DISTRICT COUNCIL ELECTIONS 2015: SPECIAL REPORT
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Hong Kong district council elections 2015

Forecasting a change: 'umbrella soldiers' challenge old guard in Hong Kong's district council elections

Activists inspired by Occupy will be fighting Democrats in some key seats

PUBLISHED : Thursday, 22 October, 2015, 12:00am
UPDATED : Thursday, 22 October, 2015, 12:54pm

More than 40 activists who took part in the Occupy movement are running in the district council elections.

Although they may not pose a serious threat to the pro-establishment camp, they argue that their challenge, staged in middle-class as well as low-income neighbourhoods, will spread the same "bottom-up" community planning spirit that inspired them during last year's pro-democracy protests, also known as the Umbrella Movement.

But a few of these "umbrella soldiers" are giving the Democratic Party a headache as they clash with its candidates in the same constituencies.

A tally by the Post reveals that 42 of the 935 candidates have either declared they come from new groups that emerged from Occupy or were politically awakened by the 79-day sit-ins.

Quite a few of them are professionals such as doctors, accountants, IT professionals and financiers, while others include the owner of an adventure-sports business, two chefs and a university student.

Among them, Au Lai-chong, 39, an active member of Financial Professionals for Occupy Central, is vying against incumbent Ivan Wong Wang-tai, an independent, for the seat in the Stubbs Road constituency in Wan Chai.

"I chose this neighbourhood because I think my work experience and family background is similar to the residents here," said Au, whose father is prominent Macau banker Stanley Au Chong-kit. "I understand their concerns."

Au formed an alliance, Wanchai Commons, with a dozen Occupy protesters in May and has organised activities to introduce themselves to people in the district. They also conducted a survey and found residents most wanted to improve environmental and traffic problems.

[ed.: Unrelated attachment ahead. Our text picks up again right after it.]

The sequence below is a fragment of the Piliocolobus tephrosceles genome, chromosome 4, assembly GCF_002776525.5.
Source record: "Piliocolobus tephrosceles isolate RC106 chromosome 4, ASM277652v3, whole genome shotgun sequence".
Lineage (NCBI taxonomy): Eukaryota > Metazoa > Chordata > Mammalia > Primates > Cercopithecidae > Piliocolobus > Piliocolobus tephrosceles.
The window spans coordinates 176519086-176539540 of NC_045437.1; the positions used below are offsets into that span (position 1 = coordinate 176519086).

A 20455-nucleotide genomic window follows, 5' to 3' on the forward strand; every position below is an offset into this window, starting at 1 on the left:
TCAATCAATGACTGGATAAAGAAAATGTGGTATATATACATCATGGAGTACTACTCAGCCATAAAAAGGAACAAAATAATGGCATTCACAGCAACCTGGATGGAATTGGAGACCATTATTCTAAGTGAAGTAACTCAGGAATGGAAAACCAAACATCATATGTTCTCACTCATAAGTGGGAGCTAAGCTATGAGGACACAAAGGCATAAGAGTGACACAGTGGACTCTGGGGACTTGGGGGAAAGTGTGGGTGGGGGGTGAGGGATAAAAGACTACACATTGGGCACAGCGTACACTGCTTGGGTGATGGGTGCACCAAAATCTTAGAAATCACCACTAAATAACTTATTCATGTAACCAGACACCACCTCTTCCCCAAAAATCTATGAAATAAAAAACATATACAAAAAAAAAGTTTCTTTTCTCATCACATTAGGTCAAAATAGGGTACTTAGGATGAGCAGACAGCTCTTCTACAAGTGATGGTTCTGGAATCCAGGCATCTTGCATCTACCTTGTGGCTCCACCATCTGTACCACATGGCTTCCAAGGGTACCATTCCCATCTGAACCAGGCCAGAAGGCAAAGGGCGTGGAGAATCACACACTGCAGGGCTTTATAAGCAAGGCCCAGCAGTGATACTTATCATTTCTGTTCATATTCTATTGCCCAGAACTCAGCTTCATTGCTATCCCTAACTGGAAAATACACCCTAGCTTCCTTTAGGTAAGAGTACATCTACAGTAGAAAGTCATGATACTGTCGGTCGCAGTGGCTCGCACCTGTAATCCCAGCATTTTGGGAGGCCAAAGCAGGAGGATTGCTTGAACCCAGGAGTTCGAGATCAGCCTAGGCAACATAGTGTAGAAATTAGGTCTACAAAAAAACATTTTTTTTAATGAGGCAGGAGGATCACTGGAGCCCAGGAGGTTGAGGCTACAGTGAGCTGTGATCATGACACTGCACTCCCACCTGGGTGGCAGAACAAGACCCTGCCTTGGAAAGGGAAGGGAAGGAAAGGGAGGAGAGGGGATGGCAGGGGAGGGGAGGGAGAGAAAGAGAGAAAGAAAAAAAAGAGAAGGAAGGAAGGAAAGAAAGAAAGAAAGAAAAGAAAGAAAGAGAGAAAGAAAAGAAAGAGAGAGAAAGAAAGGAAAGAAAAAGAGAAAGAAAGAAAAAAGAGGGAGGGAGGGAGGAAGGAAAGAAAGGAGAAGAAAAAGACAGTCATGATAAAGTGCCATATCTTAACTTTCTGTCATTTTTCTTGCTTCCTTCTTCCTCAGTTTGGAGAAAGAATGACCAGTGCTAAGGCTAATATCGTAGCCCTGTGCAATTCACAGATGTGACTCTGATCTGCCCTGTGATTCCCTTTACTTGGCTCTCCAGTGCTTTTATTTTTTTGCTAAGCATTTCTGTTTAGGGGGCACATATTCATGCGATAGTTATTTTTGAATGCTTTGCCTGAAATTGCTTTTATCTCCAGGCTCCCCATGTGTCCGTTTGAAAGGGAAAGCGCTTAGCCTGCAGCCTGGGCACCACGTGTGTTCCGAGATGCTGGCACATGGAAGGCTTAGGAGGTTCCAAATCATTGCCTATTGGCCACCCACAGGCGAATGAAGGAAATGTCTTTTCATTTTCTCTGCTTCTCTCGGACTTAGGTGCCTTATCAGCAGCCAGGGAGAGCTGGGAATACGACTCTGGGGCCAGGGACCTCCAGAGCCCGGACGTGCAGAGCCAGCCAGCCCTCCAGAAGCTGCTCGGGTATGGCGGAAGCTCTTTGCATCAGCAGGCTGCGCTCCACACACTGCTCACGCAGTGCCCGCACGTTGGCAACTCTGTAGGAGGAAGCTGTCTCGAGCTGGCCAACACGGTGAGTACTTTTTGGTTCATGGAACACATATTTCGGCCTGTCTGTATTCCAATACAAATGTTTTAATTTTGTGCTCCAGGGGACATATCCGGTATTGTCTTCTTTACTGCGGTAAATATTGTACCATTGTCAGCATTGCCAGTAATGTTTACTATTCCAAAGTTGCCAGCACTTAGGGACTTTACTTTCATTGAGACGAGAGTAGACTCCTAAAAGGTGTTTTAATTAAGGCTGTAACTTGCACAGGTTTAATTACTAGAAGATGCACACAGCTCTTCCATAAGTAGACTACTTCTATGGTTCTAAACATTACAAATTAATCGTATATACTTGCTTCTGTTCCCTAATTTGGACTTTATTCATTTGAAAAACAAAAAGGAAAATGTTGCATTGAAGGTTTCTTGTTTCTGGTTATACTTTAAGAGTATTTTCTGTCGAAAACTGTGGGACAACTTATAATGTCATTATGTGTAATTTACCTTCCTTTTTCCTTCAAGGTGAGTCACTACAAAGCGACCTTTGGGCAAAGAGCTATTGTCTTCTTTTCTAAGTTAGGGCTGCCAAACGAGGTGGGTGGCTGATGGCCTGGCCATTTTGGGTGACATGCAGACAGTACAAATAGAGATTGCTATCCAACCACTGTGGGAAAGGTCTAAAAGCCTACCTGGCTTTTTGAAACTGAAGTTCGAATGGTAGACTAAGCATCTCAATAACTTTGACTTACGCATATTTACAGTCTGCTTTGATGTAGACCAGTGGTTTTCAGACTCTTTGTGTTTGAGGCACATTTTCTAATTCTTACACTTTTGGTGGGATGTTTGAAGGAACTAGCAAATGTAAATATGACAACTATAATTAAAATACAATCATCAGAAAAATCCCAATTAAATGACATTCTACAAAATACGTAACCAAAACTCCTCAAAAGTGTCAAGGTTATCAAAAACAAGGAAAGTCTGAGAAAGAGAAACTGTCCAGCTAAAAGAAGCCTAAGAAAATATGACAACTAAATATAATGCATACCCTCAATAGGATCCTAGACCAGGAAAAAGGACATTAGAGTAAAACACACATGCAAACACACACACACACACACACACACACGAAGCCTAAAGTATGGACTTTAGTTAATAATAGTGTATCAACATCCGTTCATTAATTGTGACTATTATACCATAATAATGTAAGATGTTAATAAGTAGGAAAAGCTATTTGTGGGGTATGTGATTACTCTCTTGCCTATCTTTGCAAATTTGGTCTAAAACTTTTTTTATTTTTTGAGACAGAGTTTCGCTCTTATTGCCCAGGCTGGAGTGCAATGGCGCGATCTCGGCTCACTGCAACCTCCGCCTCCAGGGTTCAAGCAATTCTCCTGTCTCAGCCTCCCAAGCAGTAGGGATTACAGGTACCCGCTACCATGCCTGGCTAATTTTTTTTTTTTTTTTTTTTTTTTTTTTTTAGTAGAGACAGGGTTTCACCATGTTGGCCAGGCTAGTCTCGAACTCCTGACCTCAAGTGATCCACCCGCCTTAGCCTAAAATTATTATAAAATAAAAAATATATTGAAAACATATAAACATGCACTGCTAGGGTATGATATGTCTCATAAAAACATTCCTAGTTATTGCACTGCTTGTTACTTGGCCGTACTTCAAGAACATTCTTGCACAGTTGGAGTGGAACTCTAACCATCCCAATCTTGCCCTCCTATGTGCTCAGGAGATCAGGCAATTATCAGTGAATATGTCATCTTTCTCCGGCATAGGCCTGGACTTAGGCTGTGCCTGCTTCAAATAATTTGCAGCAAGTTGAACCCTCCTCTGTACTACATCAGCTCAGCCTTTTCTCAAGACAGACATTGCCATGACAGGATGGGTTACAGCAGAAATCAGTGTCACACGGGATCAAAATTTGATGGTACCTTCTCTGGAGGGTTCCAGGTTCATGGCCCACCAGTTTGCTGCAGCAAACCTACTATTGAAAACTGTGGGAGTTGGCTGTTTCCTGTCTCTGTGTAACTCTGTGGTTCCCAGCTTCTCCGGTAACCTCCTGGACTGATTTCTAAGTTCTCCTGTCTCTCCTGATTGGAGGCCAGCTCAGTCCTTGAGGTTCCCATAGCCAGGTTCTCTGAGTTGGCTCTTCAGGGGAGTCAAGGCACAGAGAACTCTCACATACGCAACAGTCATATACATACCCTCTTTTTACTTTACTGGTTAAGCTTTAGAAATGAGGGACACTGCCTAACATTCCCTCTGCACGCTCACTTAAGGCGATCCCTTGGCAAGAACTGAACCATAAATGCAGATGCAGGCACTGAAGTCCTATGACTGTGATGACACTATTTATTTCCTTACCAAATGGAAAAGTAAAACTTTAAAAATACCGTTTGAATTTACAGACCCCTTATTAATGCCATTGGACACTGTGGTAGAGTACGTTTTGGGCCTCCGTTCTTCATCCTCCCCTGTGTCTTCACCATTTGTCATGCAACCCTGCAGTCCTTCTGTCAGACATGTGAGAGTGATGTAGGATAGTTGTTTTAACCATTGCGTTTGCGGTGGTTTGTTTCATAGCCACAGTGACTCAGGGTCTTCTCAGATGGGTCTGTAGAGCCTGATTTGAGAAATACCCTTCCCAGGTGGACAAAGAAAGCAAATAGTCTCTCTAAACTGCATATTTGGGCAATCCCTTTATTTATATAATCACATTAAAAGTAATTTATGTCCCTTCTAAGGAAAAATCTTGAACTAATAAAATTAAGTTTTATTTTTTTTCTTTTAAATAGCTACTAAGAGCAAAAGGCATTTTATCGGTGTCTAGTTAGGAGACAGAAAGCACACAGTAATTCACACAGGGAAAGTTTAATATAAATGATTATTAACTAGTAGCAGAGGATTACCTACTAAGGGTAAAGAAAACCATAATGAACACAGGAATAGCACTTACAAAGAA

Her rival, a three-time winner who voted for the government's reform package in the district council in May, said residents might not welcome an Occupy candidate. "We had traffic jams during Occupy. I think voters will take this into account when casting their votes," Wong said.

In Kowloon's To Kwa Wan North, Shum Tai-fung is challenging Starry Lee Wai-king, chairwoman of the Democratic Alliance for the Betterment and Progress of Hong Kong.

The 23-year-old said he was encouraged by a pan-democratic lawmaker to "fill the gap" as the camp did not have enough candidates to contest the pro-establishment forces.

"I'm not afraid," said Shum, who works in a law firm. "I know this is an uphill battle but I don't think sister King has been perfect in her work."

He noted that about 3,000 registered voters in that area did not come out to vote in the last election in 2011.

Problems specific to the grass-roots district, he said, such as substandard subdivided flats needed to be tackled better and he believed that his legal knowledge would help.

Lee could not be reached for comment. Also in the race is long-time election runner Lam Yi-lai.

While most Umbrella candidates have joined a co-ordination mechanism run by pan-democratic parties to avoid clashes between allies, six of them refused to do so and are running against the Democratic Party in areas where the party has had a close fight with the pro-establishment camp in previous elections.

The party has warned the clashes could split the vote share and hand victory to rivals.

Three of these six candidates come from Youngspiration. Its spokesman, Donald Chow Sai-kit, reiterated that their candidates did not know of the party's presence when they started campaigning.

"The co-ordination mechanism violates the spirit of a screening-free election," he said.

Ivan Choy Chi-keung, a political scientist at Chinese University, said he was not optimistic about the umbrella groups' chances of winning.

"The Occupy movement never got mainstream support in society - at most it got 40 per cent support in the polls," he said.

"But even if they don't win, I'd say their participation will help find out the latest public sentiment about pro-democracy forces, which could be a useful reference for pan-democrats to plan for the next year's Legislative Council elections."